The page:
It’s said that for every dark cloud, there is a silver lining. When it comes to energy investing, there’s a case of a green lining to a dark cloud. A new, albeit small, investor has emerged from the bankruptcy of Pacific Gas & Electric (PG&E) to invest in so-called “green” companies – those that develop clean energy technology.
The California Clean Energy Fund (CalCEF) plans to announce this week the launch of its fund and that it has partnered with Draper Fisher Jurvetson (DFJ), Nth Power and VantagePoint Venture Partners to invest from a $30 million fund.
The nonprofit CalCEF was founded with a $30 million settlement that came from the PG&E bankruptcy. CalCEF plans to exclusively invest in clean energy companies.
It has allocated more than $25.5 million to be split equally among its three venture partners, and the remaining $4.5 million is on reserve for future programs. CalCEF will operate as an evergreen fund, with all profits going back into clean energy investment.
Lisa Bicker, CalCEF’s president, says that CalCEF has “aggressive fund-raising plans in place,” but she would not elaborate on whether the organization plans to raise a for-profit energy fund in the future. CalCEF has the option in its charter to create a side fund, and the organization may elect to bring on additional venture partners.
For now, DFJ and Nth Power have each pledged to match all CalCEF investments with money from their own funds. Meanwhile, CalCEF will act as a limited partner for VantagePoint.
The clean energy market has not been a significant focus of the venture community, largely because energy investments have been restricted by governmental regulations.
But investments in clean energy have steadily risen over the past few years, thanks in part to de-regulation. The pro-environmental energy cause got a shot in the arm last year when the California Public Employees’ Retirement System (CalPERS) and the California State Teachers’ Retirement System (CalSTRS) launched their Green Wave initiative in which they would invest $1.5 billion into clean energy over the next several years. Since State Treasurer Phil Angelides announced Green Wave a year ago, neither CalPERS nor CalSTRS has made any formal investments into any exclusively clean energy funds. But CalPERS was an LP in DFJ’s fund VIII, a $400 million vehicle that closed last month. The Menlo Park, Calif.-based venture firm invests in clean energy technology as one of its principal investment sectors.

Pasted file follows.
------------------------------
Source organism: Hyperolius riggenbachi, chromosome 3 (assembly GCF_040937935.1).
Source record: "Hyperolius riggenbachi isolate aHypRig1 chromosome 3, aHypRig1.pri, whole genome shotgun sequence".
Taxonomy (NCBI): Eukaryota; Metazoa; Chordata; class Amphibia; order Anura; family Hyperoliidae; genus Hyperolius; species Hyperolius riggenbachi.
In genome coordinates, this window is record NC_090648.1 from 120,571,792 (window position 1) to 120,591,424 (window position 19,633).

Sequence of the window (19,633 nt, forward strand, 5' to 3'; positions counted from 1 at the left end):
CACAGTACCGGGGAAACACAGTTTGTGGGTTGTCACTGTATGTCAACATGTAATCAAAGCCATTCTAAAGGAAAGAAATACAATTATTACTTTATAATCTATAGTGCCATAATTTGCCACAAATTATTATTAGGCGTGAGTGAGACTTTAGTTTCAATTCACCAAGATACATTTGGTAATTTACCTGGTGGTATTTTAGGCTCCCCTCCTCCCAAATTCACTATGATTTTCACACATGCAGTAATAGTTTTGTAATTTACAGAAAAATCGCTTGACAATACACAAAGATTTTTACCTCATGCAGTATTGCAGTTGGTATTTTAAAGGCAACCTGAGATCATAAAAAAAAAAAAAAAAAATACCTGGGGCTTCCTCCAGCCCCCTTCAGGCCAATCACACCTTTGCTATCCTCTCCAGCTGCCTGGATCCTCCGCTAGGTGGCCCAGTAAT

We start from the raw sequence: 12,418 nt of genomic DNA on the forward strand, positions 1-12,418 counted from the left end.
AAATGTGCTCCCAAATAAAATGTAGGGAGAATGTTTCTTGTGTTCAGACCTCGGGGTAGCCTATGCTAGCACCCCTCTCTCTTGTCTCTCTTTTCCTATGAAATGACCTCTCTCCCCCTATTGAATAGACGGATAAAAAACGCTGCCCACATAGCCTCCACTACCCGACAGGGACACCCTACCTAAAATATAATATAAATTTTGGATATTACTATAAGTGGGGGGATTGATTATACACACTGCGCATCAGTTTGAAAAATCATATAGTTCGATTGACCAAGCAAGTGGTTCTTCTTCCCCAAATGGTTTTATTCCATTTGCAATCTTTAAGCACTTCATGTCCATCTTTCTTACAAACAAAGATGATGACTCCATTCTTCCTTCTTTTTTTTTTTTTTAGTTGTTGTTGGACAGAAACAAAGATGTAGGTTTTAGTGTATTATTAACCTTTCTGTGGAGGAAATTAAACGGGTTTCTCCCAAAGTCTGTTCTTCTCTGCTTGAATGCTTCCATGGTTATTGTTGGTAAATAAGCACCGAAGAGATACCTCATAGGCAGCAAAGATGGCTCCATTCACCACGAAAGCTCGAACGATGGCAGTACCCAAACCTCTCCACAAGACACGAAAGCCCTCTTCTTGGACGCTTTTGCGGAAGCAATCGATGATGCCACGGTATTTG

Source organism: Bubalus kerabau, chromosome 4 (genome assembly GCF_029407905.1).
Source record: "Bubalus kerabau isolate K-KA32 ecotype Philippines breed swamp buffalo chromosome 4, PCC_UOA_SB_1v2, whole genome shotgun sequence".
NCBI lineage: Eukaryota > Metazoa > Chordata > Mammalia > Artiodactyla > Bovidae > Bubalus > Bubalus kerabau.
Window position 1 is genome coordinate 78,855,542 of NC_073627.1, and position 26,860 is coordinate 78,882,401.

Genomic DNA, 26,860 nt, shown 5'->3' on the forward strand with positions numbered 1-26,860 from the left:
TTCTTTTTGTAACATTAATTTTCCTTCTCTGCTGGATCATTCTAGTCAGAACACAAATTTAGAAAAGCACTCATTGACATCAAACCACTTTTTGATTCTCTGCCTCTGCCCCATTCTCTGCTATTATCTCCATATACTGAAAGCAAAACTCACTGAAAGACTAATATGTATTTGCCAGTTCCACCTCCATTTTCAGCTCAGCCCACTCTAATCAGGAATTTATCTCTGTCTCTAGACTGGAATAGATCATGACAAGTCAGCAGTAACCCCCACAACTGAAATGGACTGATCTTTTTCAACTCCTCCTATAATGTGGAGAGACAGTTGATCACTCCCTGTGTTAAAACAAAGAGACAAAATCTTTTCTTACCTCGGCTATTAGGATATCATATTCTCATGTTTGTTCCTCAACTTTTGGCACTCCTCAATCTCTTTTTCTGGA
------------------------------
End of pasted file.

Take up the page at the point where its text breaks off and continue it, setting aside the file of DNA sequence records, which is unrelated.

Meanwhile, as more venture firms target energy investing, clean technology has emerged as the sixth largest venture investment category in the U.S. and Canada, behind information technology, software, biotechnology, health care, and telecommunications, according to Cleantech Venture Network. In fact, investors lit up industrial and energy private equity deals with about $8.9 billion in investments last year, compared to about $7.5 billion in 2003 and almost double the 2002 deal flow of $4.5 billion, according to Thomson Venture Economics (publisher of PE Week).
There, perhaps, is more to come, as the worldwide clean energy market is forecast to grow to $89 billion by 2012, a nine-fold increase from $9.5 billion in 2002, according to Clean Edge Inc., an energy research and consulting firm based in Oakland, Calif.
In addition to CalCEF, other venture investors are in the midst of raising energy funds. Vancouver, B.C.-based firm energy investor Chrysalix Energy announced last month it held a first close on its second fund, Chrysalix Energy II U.S. Limited Partnership. The Canadian firm plans to close on between $60 million and $100 million before the end of 2005.
Also, in late January, San Francisco-based Expansion Capital Partners announced the first close of its second fund, Clean Technology Fund II, with $20 million of a targeted $50 million or more.